Oceana to Visayan Sea stakeholders: Monitor operations using infrared satellite

The international advocacy organization Oceana has issued a call intended to encourage stakeholders of the Visayan Sea to start monitoring fishing operations using an infrared satellite. This is in consideration on the absence of a vessel at sea to check on fishing activities in light of the closed season which commenced November 15, 2019. 

Every November, the Bureau of Fisheries and Aquatic Resources (BFAR-VI) declares the Visayan Sea closed for fishing of sardines, herrings and mackerels. The closed season is enforced for three months or it ends on February 15, 2020. 

Read: https://peoplesdomain.net/visayan-sea-gets-a-well-deserved-3-month-slumber-from-fishing/

Oceana urged the use of infrared satellite provided by Karagatan Patrol, a Facebook group that it helped set-up together with the League of Municipalities of the Philippines (LMP).

The call was issued by Oceana after a positive outcome was reported by Concepcion, Iloilo town mayor Dr. Raul Banias who used Karagatan Patrol support service which resulted in the arrest of four commercial fishing vessels – three Super Hulbot and one Trolbot (trawlbot) – off the municipal waters of the coastal town.

According to Mayor Banias, “Karagatan Patrol reports from infrared satellite offered leads on the presence of illegal commercial fishing operations inside municipal waters. This is the reason why we need to act resolutely in protecting our municipal waters in order to replenish the depleting fish stocks, especially for our poor fisherfolks.”

Visit: https://www.facebook.com/groups/KaragatanPatrol/

The successful operation was attributed on the composite team of BFAR’s Monitoring, Control and Surveillance team, Coast Guard, and the Provincial Bantay Dagat Task Force of Iloilo. BFAR seized the fishing boats and filed suit against the crew of these boats.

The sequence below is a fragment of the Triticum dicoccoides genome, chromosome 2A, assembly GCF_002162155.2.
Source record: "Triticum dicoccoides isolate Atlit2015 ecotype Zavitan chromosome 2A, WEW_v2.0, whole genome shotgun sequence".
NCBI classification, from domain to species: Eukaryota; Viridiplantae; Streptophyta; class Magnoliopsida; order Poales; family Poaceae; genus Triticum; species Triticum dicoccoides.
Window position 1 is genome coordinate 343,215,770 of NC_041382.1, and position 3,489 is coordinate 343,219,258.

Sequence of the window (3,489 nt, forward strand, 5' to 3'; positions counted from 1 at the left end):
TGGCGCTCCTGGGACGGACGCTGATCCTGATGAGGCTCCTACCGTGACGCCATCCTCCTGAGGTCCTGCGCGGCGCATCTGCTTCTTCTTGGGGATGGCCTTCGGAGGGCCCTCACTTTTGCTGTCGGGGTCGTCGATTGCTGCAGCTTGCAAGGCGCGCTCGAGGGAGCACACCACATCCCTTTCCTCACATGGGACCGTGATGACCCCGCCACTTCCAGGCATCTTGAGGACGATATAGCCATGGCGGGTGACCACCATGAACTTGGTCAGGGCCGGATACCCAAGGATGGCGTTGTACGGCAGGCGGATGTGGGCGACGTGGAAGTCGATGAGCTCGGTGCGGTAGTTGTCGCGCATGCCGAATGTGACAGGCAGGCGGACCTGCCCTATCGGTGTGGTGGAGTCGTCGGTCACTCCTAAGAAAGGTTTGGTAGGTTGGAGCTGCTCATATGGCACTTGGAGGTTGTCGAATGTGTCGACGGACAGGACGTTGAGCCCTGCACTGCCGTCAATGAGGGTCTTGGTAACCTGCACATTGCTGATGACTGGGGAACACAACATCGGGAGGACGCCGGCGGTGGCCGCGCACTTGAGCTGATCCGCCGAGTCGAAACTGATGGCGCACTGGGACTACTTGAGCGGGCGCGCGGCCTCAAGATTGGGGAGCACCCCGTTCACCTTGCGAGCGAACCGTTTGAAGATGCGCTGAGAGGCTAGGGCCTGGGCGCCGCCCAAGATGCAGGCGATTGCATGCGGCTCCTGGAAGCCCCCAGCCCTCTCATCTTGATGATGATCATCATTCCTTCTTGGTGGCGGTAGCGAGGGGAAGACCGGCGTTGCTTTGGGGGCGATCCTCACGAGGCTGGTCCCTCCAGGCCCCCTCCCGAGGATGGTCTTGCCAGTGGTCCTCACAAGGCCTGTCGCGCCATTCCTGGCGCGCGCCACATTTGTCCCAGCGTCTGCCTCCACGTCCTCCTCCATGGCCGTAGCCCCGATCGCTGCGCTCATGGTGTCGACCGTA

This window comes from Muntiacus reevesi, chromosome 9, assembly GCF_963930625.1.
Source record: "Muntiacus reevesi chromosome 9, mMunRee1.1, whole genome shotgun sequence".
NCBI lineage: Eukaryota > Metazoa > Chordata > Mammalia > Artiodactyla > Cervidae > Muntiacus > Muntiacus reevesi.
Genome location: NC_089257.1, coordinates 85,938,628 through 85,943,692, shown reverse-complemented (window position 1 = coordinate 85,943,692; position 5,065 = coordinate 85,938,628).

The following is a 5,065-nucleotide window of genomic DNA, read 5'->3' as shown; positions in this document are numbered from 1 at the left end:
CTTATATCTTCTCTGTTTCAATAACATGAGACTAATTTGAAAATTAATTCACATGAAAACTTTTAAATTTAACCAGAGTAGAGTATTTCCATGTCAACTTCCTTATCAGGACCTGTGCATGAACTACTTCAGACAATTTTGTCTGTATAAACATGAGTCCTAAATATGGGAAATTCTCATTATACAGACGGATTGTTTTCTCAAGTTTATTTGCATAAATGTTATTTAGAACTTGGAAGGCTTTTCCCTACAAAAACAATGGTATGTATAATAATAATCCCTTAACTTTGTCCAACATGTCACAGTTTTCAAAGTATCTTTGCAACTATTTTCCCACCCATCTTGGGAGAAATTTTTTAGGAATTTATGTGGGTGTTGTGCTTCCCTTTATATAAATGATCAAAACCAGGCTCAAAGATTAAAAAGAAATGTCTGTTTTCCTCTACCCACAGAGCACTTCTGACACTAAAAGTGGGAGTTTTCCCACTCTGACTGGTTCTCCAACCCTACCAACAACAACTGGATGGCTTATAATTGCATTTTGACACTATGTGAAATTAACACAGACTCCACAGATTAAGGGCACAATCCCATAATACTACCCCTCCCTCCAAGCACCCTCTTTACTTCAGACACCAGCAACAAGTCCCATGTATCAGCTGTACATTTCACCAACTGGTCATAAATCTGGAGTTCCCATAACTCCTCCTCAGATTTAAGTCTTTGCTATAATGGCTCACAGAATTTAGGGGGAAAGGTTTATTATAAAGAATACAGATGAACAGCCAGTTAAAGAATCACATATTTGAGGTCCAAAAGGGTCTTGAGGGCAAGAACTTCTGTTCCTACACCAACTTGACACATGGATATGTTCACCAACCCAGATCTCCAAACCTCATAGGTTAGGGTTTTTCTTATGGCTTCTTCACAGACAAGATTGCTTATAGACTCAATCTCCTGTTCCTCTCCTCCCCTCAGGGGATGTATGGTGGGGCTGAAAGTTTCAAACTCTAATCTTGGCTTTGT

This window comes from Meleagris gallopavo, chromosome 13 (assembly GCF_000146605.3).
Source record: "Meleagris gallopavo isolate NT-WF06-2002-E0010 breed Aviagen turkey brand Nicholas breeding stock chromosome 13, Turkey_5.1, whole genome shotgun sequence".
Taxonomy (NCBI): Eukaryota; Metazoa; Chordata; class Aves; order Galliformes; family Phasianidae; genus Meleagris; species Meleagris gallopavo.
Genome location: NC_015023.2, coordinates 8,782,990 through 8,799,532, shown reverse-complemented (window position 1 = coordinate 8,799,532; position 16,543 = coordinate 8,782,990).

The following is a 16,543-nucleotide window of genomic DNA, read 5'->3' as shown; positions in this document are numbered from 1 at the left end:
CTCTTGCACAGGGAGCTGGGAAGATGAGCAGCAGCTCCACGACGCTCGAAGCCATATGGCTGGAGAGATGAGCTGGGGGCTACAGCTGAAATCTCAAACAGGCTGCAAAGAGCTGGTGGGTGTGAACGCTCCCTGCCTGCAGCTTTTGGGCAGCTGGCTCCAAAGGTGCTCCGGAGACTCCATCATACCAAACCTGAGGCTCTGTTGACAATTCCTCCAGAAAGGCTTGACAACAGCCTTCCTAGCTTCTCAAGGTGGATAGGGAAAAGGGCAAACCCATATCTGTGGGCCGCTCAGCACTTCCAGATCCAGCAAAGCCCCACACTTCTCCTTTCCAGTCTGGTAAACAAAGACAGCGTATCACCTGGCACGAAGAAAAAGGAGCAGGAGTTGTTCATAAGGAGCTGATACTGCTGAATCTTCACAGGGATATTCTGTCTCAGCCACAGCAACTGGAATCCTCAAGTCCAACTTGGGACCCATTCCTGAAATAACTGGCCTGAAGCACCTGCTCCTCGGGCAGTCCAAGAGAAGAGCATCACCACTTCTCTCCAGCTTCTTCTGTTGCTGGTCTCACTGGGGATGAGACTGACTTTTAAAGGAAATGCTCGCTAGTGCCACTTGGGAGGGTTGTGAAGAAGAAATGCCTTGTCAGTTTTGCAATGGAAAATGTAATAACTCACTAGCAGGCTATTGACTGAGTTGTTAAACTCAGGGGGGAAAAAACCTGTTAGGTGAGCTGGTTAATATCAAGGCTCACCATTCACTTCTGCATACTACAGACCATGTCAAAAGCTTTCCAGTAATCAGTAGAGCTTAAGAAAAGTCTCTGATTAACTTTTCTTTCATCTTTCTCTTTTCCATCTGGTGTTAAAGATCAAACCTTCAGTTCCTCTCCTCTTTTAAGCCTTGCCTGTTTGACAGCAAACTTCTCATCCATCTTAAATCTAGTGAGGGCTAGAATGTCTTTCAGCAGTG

In spite of interventions like the closed season, National Stock Assessment Program data for Region VI have revealed that fish population have declined by as much as 70 percent from the 1950’s period.  

As an organization who is dedicated to protect the world’s oceans, Oceana believed that effective enforcement of the closed season needs all the help that it can get both from the local government and law enforcement agencies.

“We commend local government leaders like Mayor Banias for exercising the much-needed political will and collaboration to protect our oceans and sustainably manage our fisheries,” said Atty. Gloria Estenzo Ramos, vice-president of Oceana. 

“Transparency is a key element that led to several successful operations” stressed Ramos, and “Karagatan Patrol can be maximized to strengthen monitoring, control and surveillance; and it is free.”

Ramos emphasized that protecting the municipal waters should be complemented with a vessel monitoring system for it is required by the Fisheries Code, as amended. Working together is an imperative for the national and local government agencies.

Since 2014, Oceana has been working closely with national and local government agencies and stakeholders to restore the abundance of Philippine fisheries and marine resources. Learn more about https://oceana.org/

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